Axiology, from the Greek axia (αξια, value, worth), is the study of value or quality. ... Aesthetics, esthetics or æsthetics is both the study of beauty and a term that denotes those properties of an entity that appeal to the senses. ... Venus de Milo exhibited in the Louvre museum, France. ... A nymph with morning glory flowers by Lefebvre. ... Aesthetics (or esthetics) (from the Greek word αισθητική) is a branch of philosophy dealing with the nature of beauty. ... Ethics (from Greek ἦθος meaning custom) is the branch of axiology, one of the four major branches of philosophy, which attempts to understand the nature of morality; to distinguish that which is right from that which is wrong. ... In mathematics, groups are often used to describe symmetries of objects. ... In philosophy, meta-ethics is the branch of ethics that seeks to understand the nature of ethical properties (if there are any), and ethical statements, attitudes, and judgments. ... Value in ethics is related to the theory of value. ... Applied ethics takes a theory of ethics, such as utilitarianism, social contract theory, or deontology, and applies its major principles to a particular set of circumstances and practices. ... It has been suggested that this article or section be merged with Knowledge. ... Knowledge is information of which a person, organization or other entity is aware. ... In ordinary usage, skepticism or scepticism (Greek: skeptomai, to look about, to consider) refers to an attitude of doubt or a disposition to incredulity either in general or toward a particular object, the doctrine that true knowledge or knowledge in a particular area is uncertain, or the method of suspended... This article or section should include material from Episteme Epistemology (from the Greek words episteme=science and logos=word/speech) is the branch of philosophy that deals with the nature, origin and scope of knowledge. ... The history of philosophy tracks the multitudinous theories which aim at some kind of understanding, knowledge or wisdom on fundamental matters as diverse as reality, knowledge, meaning, value, being and truth. ... This article discusses textual hermeneutics. ... Logic, from Classical Greek λόγος (logos), originally meaning the word, or what is spoken, (but coming to mean thought or reason) is most often said to be the study of criteria for the evaluation of arguments, although the exact definition of logic is a matter of controversy among philosophers. ... In logic, an argument is an attempt to demonstrate the truth of an assertion called a conclusion, based on the truth of a set of assertions called premises. ... Logic (from ancient Greek λόγος (logos), meaning reason) is the study of arguments. ... In mathematical logic the propositional calculus or sentential calculus is a formal deduction system whose atomic formulas are propositional variables. ... Classical logic identifies a class of formal logics that have been most intensively studied and most widely used. ... A syllogism (Greek: συλλογισμός — conclusion, inference), more correctly a categorical syllogism, is a kind of logical argument in which one proposition (the conclusion) is inferred from two others (the premises). ... A modal logic is any logic for handling modalities: concepts like possibility, impossibility, and necessity. ... In logic, the term temporal logic is used to describe any system of rules and symbolism for representing, and reasoning about, propositions qualified in terms of time. ... Grammatical tense is a way languages express the time at which an event described by a sentence occurs. ... Meta-philosophy (philosophy of philosophy) is the study of the subject, matter, methods and aims of philosophy. ... Philosophical method (or philosophical methodology) is the study of how to do philosophy. ... Plato and Aristotle, by Raphael (Stanza della Segnatura, Rome). ... In philosophy, ontology (from the Greek , genitive : of being (part. ... For Wikipedias categorization projects, see Wikipedia:Categorization. ... There is no universally accepted theory of what the word existence means. ... In philosophy, an object is a thing, an entity, or a being. ... // Use of the term In common usage, property means ones own thing and refers to the relationship between individuals and the objects which they see as being their own to dispense with as they see fit. ... The philosophical concept of causality, the principles of causes, or causation, the working of causes, refers to the set of all particular causal or cause-and-effect relations. ... The mind-body problem is the problem of determining the relationship between the human body and the human mind. ... Free will is the philosophical doctrine that holds that our choices are ultimately up to us. ... The philosophy of education is the study of the purpose, process, nature and ideals of education. ... Philosophy of History is an area of philosophy concerning the eventual significance, if any, of human history, and speculation as to a possible teleological end to its development. ... For other senses of this word, see history (disambiguation). ... Philosophy of language is the branch of philosophy that studies language. ... In linguistics, meaning is the content carried by the words or signs exchanged by people when communicating through language. ... La Vérité by the French painter Jules Joseph Lefebvre Common dictionary definitions of truth mention some form of accord with fact or reality. ... To meet Wikipedias quality standards, this article or section may require cleanup. ... Euclid, a famous Greek mathematician known as the father of geometry, is shown here in detail from The School of Athens by Raphael. ... Euclid, a famous Greek mathematician known as the father of geometry, is shown here in detail from The School of Athens by Raphael. ... A Phrenological mapping of the brain. ... Mind refers to the collective aspects of intellect and consciousness which are manifest in some combination of thought, perception, emotion, will, memory, and imagination. ... With regard to living things, a body is the integral physical material of an individual, and contrasts with soul, personality and behavior. ... The philosophy of perception concerns how mental processes and symbols depend on the world internal and external to the perceiver. ... Philosophy of physics is the study of the fundamental, philosophical questions underlying modern physics, the study of matter and energy and how they interact. ... Space has been an interest for philosophers and scientists for much of human history, and hence it is difficult to provide an uncontroversial and clear definition outside of specific defined contexts. ... A pocket watch, a device used to measure time. ... In physics, a net force acting on a body causes that body to accelerate; that is, to change its velocity. ... Philosophy of psychology typically refers to a set of issues at the theoretical foundations of modern psychology. ... Sigmund Freud Sigmund Freud (IPA: []) (May 6, 1856 – September 23, 1939) was an Austrian neurologist and the founder of the psychoanalytic school of psychology. ... Philosophy of religion is the rational study of the meaning and justification of fundamental religious claims, particularly about the nature and existence of God (or gods, or the divine). ... God is the deity believed by monotheists to be the supreme reality. ... Philosophy of science is the branch of philosophy that studies the philosophical assumptions, foundations, and implications of science, including the formal sciences, natural sciences, and social sciences. ... Scientific method is a body of techniques for investigating phenomena and acquiring new knowledge, as well as for correcting and integrating previous knowledge. ... Philosophy of social science is the scholarly elucidation and debate of accounts of the nature of the social sciences, their relations to each other, and their relations to the natural sciences (see natural science). ... Social interactions of people and their consequences are the subject of sociology studies. ... Buyers bargain for good prices while sellers put forth their best front in Chichicastenango Market, Guatemala. ... Political philosophy is the study of fundamental questions about the state, government, politics, liberty, property, rights, law and the enforcement of a legal code by authority: what they are, why they are needed, what makes a government legitimate, what rights and freedoms it should protect and why, what form it... A state is a set of institutions that possess the authority to make the rules that govern a society, having internal and external sovereignty over a definite territory. ... Lady Justice - allegory of Justice as woman with sword and with book - statue at court building. ... Image of traditional cultural paternalism: Father Junipero Serra in a modern portrayal at Mission San Juan Capistrano, California Paternalism refers usually to an attitude or a policy stemming from the hierarchic pattern of a family based on patriarchy, that is, there is a figurehead (the father, pater in Latin) that... Value in ethics is related to the theory of value. ... Theories of Value ask What sorts of things are good? Or: What does good mean? If we had to give the most general, catch-all description of good things, then what would that description be? When that question is answered with God, this is called Summum bonum. Many people believe... Axiology, from the Greek axia (αξια, value, worth), is the study of value or quality. ...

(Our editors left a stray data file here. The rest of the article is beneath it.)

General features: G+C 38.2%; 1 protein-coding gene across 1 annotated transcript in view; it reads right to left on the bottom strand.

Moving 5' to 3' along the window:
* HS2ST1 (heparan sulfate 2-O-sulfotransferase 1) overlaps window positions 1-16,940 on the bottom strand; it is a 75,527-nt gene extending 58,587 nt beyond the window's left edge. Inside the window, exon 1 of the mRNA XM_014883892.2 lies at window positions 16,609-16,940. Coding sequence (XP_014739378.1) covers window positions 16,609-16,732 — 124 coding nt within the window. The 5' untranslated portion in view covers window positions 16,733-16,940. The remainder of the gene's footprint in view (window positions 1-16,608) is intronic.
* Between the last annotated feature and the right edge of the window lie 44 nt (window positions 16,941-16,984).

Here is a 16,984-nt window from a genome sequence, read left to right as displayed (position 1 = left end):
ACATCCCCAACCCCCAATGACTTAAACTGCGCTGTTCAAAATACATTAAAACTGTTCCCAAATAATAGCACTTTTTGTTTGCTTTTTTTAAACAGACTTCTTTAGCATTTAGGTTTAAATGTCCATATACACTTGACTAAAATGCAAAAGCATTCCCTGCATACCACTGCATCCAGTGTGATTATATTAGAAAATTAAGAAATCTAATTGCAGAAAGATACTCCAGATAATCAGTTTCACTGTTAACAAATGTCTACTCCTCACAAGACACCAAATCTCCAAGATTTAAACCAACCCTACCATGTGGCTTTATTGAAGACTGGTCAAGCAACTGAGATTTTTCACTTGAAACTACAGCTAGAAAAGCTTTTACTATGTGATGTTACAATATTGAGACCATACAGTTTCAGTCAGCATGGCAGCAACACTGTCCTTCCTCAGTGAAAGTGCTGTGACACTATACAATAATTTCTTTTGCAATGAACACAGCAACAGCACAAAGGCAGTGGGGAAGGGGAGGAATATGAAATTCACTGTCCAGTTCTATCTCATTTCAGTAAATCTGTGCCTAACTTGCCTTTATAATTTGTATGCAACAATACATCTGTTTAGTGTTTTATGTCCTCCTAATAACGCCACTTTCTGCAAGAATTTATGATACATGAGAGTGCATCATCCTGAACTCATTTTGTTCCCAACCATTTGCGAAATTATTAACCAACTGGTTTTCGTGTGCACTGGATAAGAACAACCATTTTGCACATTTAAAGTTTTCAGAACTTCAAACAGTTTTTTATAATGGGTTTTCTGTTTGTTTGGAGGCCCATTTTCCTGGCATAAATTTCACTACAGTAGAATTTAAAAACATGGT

Philosophy contrasted with other disciplines